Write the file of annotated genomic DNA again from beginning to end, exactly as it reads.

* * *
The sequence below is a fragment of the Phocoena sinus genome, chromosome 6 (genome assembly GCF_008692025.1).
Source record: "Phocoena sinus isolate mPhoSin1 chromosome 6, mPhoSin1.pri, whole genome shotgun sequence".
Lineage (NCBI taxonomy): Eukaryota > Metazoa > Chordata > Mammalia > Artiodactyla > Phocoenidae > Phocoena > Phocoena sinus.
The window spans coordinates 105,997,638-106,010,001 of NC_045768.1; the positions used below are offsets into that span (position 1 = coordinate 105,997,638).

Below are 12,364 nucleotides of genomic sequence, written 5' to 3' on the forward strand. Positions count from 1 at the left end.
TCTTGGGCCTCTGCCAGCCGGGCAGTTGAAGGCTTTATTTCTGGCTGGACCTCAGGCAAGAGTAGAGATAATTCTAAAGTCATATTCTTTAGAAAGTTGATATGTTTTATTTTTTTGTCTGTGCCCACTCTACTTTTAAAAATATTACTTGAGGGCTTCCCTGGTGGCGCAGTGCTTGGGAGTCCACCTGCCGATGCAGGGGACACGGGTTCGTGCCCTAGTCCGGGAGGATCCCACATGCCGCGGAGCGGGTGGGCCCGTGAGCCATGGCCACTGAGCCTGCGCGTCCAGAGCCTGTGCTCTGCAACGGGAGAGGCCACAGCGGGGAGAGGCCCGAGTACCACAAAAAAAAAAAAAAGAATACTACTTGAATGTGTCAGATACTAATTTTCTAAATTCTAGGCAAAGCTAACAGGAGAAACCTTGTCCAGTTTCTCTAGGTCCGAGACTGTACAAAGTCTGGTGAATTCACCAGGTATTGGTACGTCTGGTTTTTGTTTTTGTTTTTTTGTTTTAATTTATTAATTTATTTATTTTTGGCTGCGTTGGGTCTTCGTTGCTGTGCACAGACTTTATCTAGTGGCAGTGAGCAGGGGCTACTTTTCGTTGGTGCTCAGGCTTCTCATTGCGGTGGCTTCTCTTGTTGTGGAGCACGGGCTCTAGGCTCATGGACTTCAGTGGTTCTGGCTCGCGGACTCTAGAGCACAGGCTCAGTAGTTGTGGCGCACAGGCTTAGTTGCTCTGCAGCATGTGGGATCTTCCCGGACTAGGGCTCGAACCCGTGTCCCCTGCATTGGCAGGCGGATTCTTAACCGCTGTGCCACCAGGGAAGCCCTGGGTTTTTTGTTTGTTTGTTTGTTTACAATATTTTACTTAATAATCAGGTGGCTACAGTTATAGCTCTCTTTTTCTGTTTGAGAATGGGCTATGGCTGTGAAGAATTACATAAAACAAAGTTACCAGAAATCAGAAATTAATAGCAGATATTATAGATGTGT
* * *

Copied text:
The sequence below is a fragment of the Phocoena sinus genome, chromosome 6 (genome assembly GCF_008692025.1).
Source record: "Phocoena sinus isolate mPhoSin1 chromosome 6, mPhoSin1.pri, whole genome shotgun sequence".
Lineage (NCBI taxonomy): Eukaryota > Metazoa > Chordata > Mammalia > Artiodactyla > Phocoenidae > Phocoena > Phocoena sinus.
The window spans coordinates 105,997,638-106,010,001 of NC_045768.1; the positions used below are offsets into that span (position 1 = coordinate 105,997,638).

Below are 12,364 nucleotides of genomic sequence, written 5' to 3' on the forward strand. Positions count from 1 at the left end.
TCTTGGGCCTCTGCCAGCCGGGCAGTTGAAGGCTTTATTTCTGGCTGGACCTCAGGCAAGAGTAGAGATAATTCTAAAGTCATATTCTTTAGAAAGTTGATATGTTTTATTTTTTTGTCTGTGCCCACTCTACTTTTAAAAATATTACTTGAGGGCTTCCCTGGTGGCGCAGTGCTTGGGAGTCCACCTGCCGATGCAGGGGACACGGGTTCGTGCCCTAGTCCGGGAGGATCCCACATGCCGCGGAGCGGGTGGGCCCGTGAGCCATGGCCACTGAGCCTGCGCGTCCAGAGCCTGTGCTCTGCAACGGGAGAGGCCACAGCGGGGAGAGGCCCGAGTACCACAAAAAAAAAAAAAAGAATACTACTTGAATGTGTCAGATACTAATTTTCTAAATTCTAGGCAAAGCTAACAGGAGAAACCTTGTCCAGTTTCTCTAGGTCCGAGACTGTACAAAGTCTGGTGAATTCACCAGGTATTGGTACGTCTGGTTTTTGTTTTTGTTTTTTTGTTTTAATTTATTAATTTATTTATTTTTGGCTGCGTTGGGTCTTCGTTGCTGTGCACAGACTTTATCTAGTGGCAGTGAGCAGGGGCTACTTTTCGTTGGTGCTCAGGCTTCTCATTGCGGTGGCTTCTCTTGTTGTGGAGCACGGGCTCTAGGCTCATGGACTTCAGTGGTTCTGGCTCGCGGACTCTAGAGCACAGGCTCAGTAGTTGTGGCGCACAGGCTTAGTTGCTCTGCAGCATGTGGGATCTTCCCGGACTAGGGCTCGAACCCGTGTCCCCTGCATTGGCAGGCGGATTCTTAACCGCTGTGCCACCAGGGAAGCCCTGGGTTTTTTGTTTGTTTGTTTGTTTACAATATTTTACTTAATAATCAGGTGGCTACAGTTATAGCTCTCTTTTTCTGTTTGAGAATGGGCTATGGCTGTGAAGAATTACATAAAACAAAGTTACCAGAAATCAGAAATTAATAGCAGATATTATAGATGTGT